Over the past five years, electronics retailer Best Buy Co., Inc. (NYSE:BBY) has unwillingly become the poster boy of dying big box retailers. Increased competition from e-commerce companies, such as Amazon.com, Inc. (NASDAQ:AMZN) and eBay, has dampened the company’s chances of recovery. Yet the company recently posted fourth quarter earnings that represented strong growth from the prior year quarter, topping analyst expectations on both the top and bottom lines. Is it time to take a second look at the company, to see if Best Buy is a better buy today than it was yesterday?
For its fourth quarter, Best Buy posted a loss of $1.21 per share, or $409 million - a vast improvement over the loss of $5.17 per share, or $1.82 billion, it posted in the prior year quarter. Excluding one-time charges and adjustments, Best Buy earned $1.64 per share, topping the analyst estimate of $1.53 on the same basis.
It also reported revenue of $16.71 billion, up from $16.67 billion a year earlier, beating the consensus forecast of $16.32 billion.
Best Buy’s same-store sales in the United States rose 0.9%, finally stabilizing and ending two years of painful declines. Online revenue rose 11%.
However, international same-store sales, which includes stores in Europe, Canada and China, plunged 6.6%. Best Buy surprisingly posted positive growth in crisis-stricken Europe, but those gains were offset by declines in Canada and China. Best Buy attributed its weakness in Canada to softness in its retail electronics industry, while Chinese stores suffered from increased competition and expired government stimulus programs.
Best Buy and its big box retailer peers have suffered immensely at the hands of Amazon and eBay. Customers now tend to use big box stores such as Best Buy and Target as “showrooms” for purchases from online sources, which usually offer better deals. Smartphone apps, such as Barcode Scanners, have exacerbated the problem as shoppers are able to instantly check if they can get a better deal online.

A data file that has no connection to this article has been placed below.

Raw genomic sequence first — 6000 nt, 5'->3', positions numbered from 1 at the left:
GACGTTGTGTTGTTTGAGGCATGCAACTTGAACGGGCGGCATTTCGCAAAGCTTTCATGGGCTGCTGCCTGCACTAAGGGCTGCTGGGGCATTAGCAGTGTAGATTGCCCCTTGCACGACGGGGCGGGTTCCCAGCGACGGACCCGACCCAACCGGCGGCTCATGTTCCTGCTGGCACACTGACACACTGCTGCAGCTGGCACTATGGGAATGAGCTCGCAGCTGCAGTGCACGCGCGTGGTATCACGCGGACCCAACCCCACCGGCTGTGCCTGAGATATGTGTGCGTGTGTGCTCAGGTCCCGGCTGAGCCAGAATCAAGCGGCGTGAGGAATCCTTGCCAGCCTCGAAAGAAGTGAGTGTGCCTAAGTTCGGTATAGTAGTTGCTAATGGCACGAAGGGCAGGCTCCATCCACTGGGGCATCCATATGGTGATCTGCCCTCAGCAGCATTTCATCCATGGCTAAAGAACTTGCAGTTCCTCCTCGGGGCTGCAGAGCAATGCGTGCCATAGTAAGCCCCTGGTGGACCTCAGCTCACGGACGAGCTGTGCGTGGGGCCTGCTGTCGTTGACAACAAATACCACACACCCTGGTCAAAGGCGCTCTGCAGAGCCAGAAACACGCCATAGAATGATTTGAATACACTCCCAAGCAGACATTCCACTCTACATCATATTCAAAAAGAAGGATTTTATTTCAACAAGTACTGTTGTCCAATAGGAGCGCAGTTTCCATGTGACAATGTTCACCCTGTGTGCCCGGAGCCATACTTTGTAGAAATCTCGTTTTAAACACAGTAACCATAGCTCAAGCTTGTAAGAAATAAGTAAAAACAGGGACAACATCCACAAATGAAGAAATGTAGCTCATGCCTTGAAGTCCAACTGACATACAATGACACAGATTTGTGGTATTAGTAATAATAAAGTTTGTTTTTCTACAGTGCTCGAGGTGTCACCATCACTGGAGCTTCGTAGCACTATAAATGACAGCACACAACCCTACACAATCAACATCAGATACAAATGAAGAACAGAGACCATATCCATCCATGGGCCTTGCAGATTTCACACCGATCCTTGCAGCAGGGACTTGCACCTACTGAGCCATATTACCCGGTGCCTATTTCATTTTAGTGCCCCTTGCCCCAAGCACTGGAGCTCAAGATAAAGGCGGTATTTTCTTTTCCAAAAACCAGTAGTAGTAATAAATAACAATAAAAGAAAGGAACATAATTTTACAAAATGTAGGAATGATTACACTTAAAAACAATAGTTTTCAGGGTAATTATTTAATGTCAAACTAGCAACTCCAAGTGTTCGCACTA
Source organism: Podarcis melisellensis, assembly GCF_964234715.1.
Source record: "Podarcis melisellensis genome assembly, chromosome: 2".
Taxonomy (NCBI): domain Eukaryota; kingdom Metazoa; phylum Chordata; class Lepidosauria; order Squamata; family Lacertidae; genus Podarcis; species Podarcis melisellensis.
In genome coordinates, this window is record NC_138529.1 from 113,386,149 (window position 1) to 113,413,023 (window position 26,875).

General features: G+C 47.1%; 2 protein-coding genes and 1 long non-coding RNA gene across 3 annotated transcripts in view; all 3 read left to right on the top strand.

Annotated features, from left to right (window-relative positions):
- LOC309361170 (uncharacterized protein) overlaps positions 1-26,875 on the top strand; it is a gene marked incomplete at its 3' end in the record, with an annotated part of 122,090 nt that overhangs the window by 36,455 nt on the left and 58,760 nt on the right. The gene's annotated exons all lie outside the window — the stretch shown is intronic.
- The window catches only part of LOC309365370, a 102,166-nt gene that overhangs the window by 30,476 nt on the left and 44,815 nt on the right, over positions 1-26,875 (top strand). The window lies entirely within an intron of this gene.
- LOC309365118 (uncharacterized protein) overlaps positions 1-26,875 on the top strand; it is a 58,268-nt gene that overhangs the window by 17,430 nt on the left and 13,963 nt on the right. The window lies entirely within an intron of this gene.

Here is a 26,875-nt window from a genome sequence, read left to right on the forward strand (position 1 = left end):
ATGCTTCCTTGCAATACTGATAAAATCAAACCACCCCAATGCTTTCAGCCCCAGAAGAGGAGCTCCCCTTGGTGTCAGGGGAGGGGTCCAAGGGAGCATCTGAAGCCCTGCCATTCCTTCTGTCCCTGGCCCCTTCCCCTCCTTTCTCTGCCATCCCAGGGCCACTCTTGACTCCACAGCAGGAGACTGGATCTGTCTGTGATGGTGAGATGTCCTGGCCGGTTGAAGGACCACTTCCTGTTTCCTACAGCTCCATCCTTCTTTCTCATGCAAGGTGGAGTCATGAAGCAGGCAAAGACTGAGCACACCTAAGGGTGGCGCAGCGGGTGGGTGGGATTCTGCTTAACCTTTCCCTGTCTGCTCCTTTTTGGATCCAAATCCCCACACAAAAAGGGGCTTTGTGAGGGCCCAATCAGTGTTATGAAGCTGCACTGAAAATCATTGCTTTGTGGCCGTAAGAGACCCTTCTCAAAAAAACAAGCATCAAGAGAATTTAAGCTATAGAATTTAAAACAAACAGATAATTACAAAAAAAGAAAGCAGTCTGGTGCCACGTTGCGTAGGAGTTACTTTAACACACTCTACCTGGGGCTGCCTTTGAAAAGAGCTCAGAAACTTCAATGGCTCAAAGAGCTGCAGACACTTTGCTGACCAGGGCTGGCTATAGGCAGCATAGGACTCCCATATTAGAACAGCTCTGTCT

This has forced Best Buy to match Amazon’s prices dollar for dollar. In retaliation, Amazon now offers “Super Saver Shipping” for purchases over $25, which takes shipping costs out of the equation. Analysts had been worried that this aggressive strategy would crimp margins, but it only reduced gross margins slightly from the prior year - from 23.1% down to 22.6%.
CEO Hubert Joly’s plan, dubbed “Renew Blue,” is focused on spurring growth into fiscal 2014, by focusing on six key areas:
However, if Joly is truly focused on selling off or renting non-performing real estate properties, he is likely to also reduce the size of Best Buy’s massive stores to boost profit per square foot.
These smaller properties, along with possible reductions in the workforce, could reduce SG&A costs considerably. Joly has already laid off 400 workers at Best Buy’s headquarters in Richfield, Minn. He also closed 15 non-performing stores in Canada.
Joly urged patience, stating, “We recognize, however, that fiscal 2014 is a year of transition and that further investment will be required to advance our Renew Blue transformation.”
|Forward P/E||5-year PEG||Price to Sales (ttm)||Price to Book||Debt to Equity||Return on Equity (ttm)||Profit Margin|
|Best Value||Best Buy||RadioShack||RadioShack||RadioShack||Best Buy||Conn’s||Conn’s|
Source: Yahoo Finance, March 1.
While Radio Shack is obviously the stock of choice for bottom-fishing value investors, the stock’s 58% plunge over the past twelve months and its negative profit margins make it an unacceptably risky choice. Conn’s, on the other hand, has the strongest margins as well as the most robust performance over the past year, and as a result it is trading at a premium to its peers. Best Buy’s strengths are its comparatively lower debt levels and reasonably cheap forward valuation.
Best Buy also exhibits much stronger top line growth versus its competitors.